Why Summer Scares Me

'Tis the season for recklessness

One summer years ago, I was vacationing with my husband Doug and our two kids, who then were maybe five and eight, in the mountains of West Virginia. We were out for a hike when we came across a vast, flat outcrop of rock topping a ridge. “Come on!” my husband shouted, jumping onto the rock and starting across it to the far edge, which looked out over a gorge a hundred feet below.

“Get back here!” I screeched at the kids, grabbing them by their shirts.

Doug stared at me. “What’s your problem?”

“What if they fall?”

“They won’t fall,” he scoffed, and beckoned to them. “Come on! You should see the view!”

I watched in terror as the three of them scrambled over the ledge. I knew these kids. They sometimes tripped over lint. It was fine, fine by me if Doug wanted to fall off that rock and kill himself, but dammit, how dare he risk our offspring?

It’s been like that all along. When it was time to teach the kids to swim, I took them to baby classes at the Y; Doug tossed them off his shoulders into the ocean. When, with school out, we had time to teach them to drive, I took them to parking lots and sat, fists balled and heart thumping, while they parallel-parked; Doug turned them loose on the Schuylkill Expressway. When they each, in turn, headed off to Europe for a few weeks, I made sure they had euros and credit cards and the number of the U.S. Embassy in every nation they were visiting; Doug suggested they sample the local beers.

Maybe it’s always that way, one parent more fearful than the other. Maybe we make each other that way—I e-mail the kids links to stories on the perils of Facebook and on-line banking, Doug reacts to my timidity by pushing them further out on the ledge. Maybe the dichotomy arises out of different definitions of love—mine that it’s something that holds you close, Doug’s that it’s something that trains you to fly. Whatever the cause, by now our contrary roles are as solid as that granite outcropping in the West Virginia hills.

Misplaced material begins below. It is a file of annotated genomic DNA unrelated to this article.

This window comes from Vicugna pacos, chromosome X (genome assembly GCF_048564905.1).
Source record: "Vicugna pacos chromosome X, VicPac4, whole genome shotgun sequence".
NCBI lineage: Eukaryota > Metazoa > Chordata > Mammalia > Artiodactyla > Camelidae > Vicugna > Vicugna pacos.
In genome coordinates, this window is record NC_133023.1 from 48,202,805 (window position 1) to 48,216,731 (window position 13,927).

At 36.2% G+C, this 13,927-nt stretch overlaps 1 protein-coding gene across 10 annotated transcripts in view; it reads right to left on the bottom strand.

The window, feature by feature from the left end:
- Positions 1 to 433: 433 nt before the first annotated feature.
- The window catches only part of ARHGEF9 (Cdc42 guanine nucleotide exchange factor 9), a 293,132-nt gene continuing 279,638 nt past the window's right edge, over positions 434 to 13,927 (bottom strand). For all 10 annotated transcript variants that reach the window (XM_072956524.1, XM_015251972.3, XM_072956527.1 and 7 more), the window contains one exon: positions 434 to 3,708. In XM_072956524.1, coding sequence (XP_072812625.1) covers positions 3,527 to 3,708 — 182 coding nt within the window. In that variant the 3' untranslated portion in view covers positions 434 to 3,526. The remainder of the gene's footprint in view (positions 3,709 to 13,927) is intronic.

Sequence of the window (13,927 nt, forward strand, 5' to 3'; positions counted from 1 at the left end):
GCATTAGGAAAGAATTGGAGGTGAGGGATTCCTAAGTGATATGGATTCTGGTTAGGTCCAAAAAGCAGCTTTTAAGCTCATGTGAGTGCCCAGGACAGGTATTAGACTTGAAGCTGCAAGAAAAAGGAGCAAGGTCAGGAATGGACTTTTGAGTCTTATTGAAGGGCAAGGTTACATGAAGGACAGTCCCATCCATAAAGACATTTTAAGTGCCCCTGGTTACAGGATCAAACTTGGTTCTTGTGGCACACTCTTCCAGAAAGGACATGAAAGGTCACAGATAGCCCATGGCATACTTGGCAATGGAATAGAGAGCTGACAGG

We’ll have both kids home from college for the summer. There will be driving late at night, and parties, and friends I don’t know. In August, when we visit Ocean City, Doug will take the kids on the Ferris wheel at Wonderland Pier, the great big one you can see from way off in the distance. I’ll stand in the crowd below and watch as they purposefully rock their car back and forth in the sky, just because they know it makes me crazy-scared. I’ll worry: Don’t they understand how dangerous the world is? They’ll laugh: Don’t I understand how fun dangerous can be?